Hewitt's Shoddy Guesswork - The American Spectator | USA News and Politics
Hewitt’s Shoddy Guesswork
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Hugh Hewitt explains why with Gingrich out, the Republican nomination will come down to a two-way race between McCain and Romney:

Speculation: My guess is that most of the Gingricj [sic] voters go to Romney, as they must represent the most conservative voters and the ones which want the idea factory open.  Some will go to the other two of course, but with the Gingrich decoy out of the race, it is almost certainly a tie between Romney and McCain, with Giuliani backing up.  The debates are going to mean a great deal, and a great deal earlier than ever before.

While Romney-booster Hewitt bases his analysis on guessing and speculation, I'd prefer to look at hard data, which, unsurprisingly, directly contradicts Hewitt's assertion. Today, Gallup released an aggregate of its February and March polls, splitting the Republican electorate between conservatives and moderate/liberals.

By isolating the numbers among self-identified conservative Republicans, both with and without Gingrich, I compiled this table:

                        W/ Gingrich        W/out Gingrich    Change

Rudy Giuliani           38%                   43%               +5%

John McCain           20                      21                   +1

Newt Gingrich         14                                          

Mitt Romney             8                       11                  +3

As you can see, with Gingrich out of the race, Giuliani actually extends his lead over Romney and McCain among conservatives.

Why might this be the case? One explanation could be that Gingrich's appeal is comprised of conservative voters who have fond memories of him from the 1994 Republican Revolution and conservative voters who like his stance on the War on Terrorism. So, it makes sense that the constituents who place more emphasis on terrorism would tend to gravitate toward Giuliani. Furthermore, Hewitt argues that Gingrich supporters "want the idea factory open" and takes it for granted that those voters will support Romney. However, one thing that a lot of pundits don't realize about Giuliani is that he's quite the wonk himself, and after all, Gingrich did choose to co-author a recent Wall Street Journal op-ed with Giuliani.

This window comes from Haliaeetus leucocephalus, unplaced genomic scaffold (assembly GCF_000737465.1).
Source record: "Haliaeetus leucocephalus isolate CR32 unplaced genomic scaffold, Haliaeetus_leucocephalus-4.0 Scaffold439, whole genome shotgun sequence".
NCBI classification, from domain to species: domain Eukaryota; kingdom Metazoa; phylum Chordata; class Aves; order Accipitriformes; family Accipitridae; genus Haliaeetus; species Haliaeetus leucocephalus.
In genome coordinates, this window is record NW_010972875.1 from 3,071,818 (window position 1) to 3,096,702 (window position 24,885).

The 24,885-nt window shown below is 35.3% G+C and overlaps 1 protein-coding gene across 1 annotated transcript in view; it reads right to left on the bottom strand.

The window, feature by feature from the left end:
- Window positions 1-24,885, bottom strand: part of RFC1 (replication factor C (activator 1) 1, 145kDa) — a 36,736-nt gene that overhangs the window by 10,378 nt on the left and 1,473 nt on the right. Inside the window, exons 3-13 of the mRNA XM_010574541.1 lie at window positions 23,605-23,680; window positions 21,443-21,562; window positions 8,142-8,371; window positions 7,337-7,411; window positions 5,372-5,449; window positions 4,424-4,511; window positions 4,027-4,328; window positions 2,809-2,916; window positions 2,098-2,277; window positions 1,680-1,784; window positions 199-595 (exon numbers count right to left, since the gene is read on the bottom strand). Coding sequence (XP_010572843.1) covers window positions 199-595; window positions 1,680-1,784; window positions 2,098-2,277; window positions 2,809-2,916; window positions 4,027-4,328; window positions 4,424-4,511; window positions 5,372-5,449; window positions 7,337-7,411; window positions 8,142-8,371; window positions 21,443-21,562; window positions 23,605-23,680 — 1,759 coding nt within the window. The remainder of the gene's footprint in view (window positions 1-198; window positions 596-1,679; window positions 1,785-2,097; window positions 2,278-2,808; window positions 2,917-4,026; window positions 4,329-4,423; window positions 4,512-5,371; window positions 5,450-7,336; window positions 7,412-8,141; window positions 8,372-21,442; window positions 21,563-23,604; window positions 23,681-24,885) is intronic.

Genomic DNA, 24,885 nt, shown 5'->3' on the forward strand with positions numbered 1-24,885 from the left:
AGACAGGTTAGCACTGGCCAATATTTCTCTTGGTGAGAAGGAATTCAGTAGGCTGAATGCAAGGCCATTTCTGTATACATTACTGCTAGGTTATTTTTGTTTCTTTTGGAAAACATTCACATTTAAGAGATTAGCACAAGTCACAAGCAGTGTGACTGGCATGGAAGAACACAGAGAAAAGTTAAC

With Romney stuck in the single-digits, and Gingrich pretty consistency polling in the low to mid teens, Romney's supporters are fantasizing about the prospect of Newtniks  defecting to the former Massachusetts governor, because he needs to consolidate conservative support to compete with Giuliani and McCain. As long as Giuliani takes a bite out of the Gingrich vote (and this poll indicates it could be a significant bite), it'll make it virtually impossible for Romney to win, given Giuliani's support among moderates.

Some may counter that it's still early, polls at this stage are meaningless, will change once conservatives learn more about the candidates and warm up to Romney's "evolution" while cooling on Rudy because of his liberal social views. But at the moment, that's all guesswork.

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